Whatever method you use, after each session get feedback on a mix of the following: 1) Most important actions they’ll take as a result of the session; 2) Value of content; 3) Ranking of teaching style; 4) Content practicality; 5) If the session were to be repeated, would they encourage others to attend? And which staff level do they believe should participate?; 5) Would they attend a “Part Two”?; 6) What they liked best about the program; 7) What they liked least; 8) Did the program met their expectations; 9) Other requested sessions, and 10) Additional ideas to improve the training program.
Cultivate a Learning Environment
How committed is your agency to creating an environment that truly values learning and professional development? It takes a big commitment, and for some agencies, some major change in how it approaches the topic. But if you recognize that this kind of environment pays off in higher-performing staff, superior client service, and greater ability to deal with the changes in the communications marketplace, you’ll want to at least consider the following:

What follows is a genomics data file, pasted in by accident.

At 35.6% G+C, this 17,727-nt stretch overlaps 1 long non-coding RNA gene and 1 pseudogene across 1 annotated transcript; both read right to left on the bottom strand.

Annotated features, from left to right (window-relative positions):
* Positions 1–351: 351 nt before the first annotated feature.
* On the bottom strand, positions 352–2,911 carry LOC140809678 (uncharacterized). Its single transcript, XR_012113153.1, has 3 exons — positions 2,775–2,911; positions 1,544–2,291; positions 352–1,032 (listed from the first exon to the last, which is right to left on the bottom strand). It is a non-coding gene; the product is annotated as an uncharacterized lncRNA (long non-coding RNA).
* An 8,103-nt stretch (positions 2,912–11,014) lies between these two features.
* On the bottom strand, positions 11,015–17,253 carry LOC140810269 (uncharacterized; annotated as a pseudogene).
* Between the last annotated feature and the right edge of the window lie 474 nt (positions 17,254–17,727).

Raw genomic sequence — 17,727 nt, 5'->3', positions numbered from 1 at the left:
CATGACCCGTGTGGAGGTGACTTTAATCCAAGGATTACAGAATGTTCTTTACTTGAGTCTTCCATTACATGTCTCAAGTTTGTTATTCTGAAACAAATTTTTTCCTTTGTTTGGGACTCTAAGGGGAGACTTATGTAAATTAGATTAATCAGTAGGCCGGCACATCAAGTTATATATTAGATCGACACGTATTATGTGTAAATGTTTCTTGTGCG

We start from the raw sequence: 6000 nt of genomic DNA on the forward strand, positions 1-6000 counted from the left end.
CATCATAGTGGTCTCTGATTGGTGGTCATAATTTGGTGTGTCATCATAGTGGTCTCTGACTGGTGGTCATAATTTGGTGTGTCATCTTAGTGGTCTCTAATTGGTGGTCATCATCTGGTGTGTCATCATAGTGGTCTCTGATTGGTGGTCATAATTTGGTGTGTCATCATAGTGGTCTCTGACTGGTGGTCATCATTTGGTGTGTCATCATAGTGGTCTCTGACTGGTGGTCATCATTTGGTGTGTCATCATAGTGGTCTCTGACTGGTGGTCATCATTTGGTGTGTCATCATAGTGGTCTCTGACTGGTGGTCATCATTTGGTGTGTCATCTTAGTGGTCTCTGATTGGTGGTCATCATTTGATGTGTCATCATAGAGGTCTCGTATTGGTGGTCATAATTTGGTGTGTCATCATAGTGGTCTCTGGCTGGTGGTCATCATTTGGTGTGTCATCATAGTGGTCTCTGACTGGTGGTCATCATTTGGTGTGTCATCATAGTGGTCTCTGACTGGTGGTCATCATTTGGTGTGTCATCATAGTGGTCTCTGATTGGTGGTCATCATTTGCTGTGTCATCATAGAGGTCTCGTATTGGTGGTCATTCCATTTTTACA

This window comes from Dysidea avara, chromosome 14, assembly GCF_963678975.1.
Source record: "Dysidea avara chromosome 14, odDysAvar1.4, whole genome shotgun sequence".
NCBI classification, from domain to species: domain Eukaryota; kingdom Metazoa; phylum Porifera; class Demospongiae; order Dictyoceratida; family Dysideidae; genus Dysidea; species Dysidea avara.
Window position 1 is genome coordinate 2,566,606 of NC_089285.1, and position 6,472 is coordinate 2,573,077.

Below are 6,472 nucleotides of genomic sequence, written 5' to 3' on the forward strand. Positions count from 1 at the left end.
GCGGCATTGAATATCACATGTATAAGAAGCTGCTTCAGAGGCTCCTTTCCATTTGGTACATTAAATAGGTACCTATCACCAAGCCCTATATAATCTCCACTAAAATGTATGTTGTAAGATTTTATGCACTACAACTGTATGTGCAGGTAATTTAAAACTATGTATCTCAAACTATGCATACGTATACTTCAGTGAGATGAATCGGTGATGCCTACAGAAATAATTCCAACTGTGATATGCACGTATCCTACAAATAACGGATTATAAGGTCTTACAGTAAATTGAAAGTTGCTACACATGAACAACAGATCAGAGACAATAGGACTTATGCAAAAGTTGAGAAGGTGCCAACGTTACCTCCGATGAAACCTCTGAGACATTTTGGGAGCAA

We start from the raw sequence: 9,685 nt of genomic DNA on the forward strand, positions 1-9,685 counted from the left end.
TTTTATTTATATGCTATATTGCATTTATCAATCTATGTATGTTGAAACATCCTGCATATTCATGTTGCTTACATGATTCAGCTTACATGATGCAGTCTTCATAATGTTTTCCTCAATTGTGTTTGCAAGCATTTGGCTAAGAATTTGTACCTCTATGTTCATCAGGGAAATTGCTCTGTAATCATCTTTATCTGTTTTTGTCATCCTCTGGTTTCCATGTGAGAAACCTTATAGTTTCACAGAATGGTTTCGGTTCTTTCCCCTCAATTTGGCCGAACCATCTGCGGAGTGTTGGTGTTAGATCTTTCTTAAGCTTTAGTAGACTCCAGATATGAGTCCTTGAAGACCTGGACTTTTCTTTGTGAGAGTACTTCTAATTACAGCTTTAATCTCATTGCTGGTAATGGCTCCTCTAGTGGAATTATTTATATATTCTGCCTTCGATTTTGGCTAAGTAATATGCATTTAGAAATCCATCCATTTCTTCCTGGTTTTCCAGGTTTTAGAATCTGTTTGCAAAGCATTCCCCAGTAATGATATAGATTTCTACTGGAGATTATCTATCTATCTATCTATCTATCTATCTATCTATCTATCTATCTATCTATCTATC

- Make professional development part of performance reviews: If you agree that professional development improves job performance, then shouldn’t professional development be part of performance reviews? I believe so. Reinforce that employees will enhance job performance and career growth by improving existing skills and learning new ones. Discuss what kinds of courses the employee should take, which ones they’ll get via the agency training programs, and which they should take externally. Make your expectations in this area, and what the agency will provide to help the staffer achieve them, part of the discussion. Remember, you’ve made the effort to build the program around the company’s PD needs. It only makes sense to make all of this part of the performance review discussion.